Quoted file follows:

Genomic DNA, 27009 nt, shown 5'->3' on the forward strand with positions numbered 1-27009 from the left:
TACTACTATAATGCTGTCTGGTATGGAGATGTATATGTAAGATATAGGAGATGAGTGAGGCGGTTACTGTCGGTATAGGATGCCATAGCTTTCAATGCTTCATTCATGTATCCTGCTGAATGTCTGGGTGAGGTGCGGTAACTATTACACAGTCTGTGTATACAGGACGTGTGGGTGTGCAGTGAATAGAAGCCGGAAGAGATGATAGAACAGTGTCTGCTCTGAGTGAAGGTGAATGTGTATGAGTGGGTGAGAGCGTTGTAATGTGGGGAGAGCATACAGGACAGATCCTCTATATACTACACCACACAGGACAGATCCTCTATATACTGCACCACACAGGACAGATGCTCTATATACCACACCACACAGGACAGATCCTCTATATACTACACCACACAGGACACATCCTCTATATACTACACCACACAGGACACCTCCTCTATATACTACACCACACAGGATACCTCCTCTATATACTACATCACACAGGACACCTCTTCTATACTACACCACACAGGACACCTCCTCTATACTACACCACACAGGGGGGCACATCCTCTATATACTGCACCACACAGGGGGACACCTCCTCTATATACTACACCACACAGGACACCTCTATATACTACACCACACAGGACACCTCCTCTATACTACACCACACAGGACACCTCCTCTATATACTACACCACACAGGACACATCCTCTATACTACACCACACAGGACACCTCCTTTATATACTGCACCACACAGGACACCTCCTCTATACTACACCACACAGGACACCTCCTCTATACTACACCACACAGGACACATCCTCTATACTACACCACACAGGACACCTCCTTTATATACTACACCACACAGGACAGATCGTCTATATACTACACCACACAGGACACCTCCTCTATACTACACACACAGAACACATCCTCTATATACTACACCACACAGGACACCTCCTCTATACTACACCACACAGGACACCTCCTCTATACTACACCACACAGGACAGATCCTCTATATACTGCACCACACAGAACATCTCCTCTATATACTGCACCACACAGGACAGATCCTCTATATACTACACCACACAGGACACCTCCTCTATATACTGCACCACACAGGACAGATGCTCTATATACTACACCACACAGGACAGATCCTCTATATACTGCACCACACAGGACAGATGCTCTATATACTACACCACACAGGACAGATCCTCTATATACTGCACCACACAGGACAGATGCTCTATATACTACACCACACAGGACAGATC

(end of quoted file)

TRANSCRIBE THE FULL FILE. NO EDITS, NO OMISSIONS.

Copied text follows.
Genomic DNA, 27009 nt, shown 5'->3' on the forward strand with positions numbered 1-27009 from the left:
TACTACTATAATGCTGTCTGGTATGGAGATGTATATGTAAGATATAGGAGATGAGTGAGGCGGTTACTGTCGGTATAGGATGCCATAGCTTTCAATGCTTCATTCATGTATCCTGCTGAATGTCTGGGTGAGGTGCGGTAACTATTACACAGTCTGTGTATACAGGACGTGTGGGTGTGCAGTGAATAGAAGCCGGAAGAGATGATAGAACAGTGTCTGCTCTGAGTGAAGGTGAATGTGTATGAGTGGGTGAGAGCGTTGTAATGTGGGGAGAGCATACAGGACAGATCCTCTATATACTACACCACACAGGACAGATCCTCTATATACTGCACCACACAGGACAGATGCTCTATATACCACACCACACAGGACAGATCCTCTATATACTACACCACACAGGACACATCCTCTATATACTACACCACACAGGACACCTCCTCTATATACTACACCACACAGGATACCTCCTCTATATACTACATCACACAGGACACCTCTTCTATACTACACCACACAGGACACCTCCTCTATACTACACCACACAGGGGGGCACATCCTCTATATACTGCACCACACAGGGGGACACCTCCTCTATATACTACACCACACAGGACACCTCTATATACTACACCACACAGGACACCTCCTCTATACTACACCACACAGGACACCTCCTCTATATACTACACCACACAGGACACATCCTCTATACTACACCACACAGGACACCTCCTTTATATACTGCACCACACAGGACACCTCCTCTATACTACACCACACAGGACACCTCCTCTATACTACACCACACAGGACACATCCTCTATACTACACCACACAGGACACCTCCTTTATATACTACACCACACAGGACAGATCGTCTATATACTACACCACACAGGACACCTCCTCTATACTACACACACAGAACACATCCTCTATATACTACACCACACAGGACACCTCCTCTATACTACACCACACAGGACACCTCCTCTATACTACACCACACAGGACAGATCCTCTATATACTGCACCACACAGAACATCTCCTCTATATACTGCACCACACAGGACAGATCCTCTATATACTACACCACACAGGACACCTCCTCTATATACTGCACCACACAGGACAGATGCTCTATATACTACACCACACAGGACAGATCCTCTATATACTGCACCACACAGGACAGATGCTCTATATACTACACCACACAGGACAGATCCTCTATATACTGCACCACACAGGACAGATGCTCTATATACTACACCACACAGGACAGATC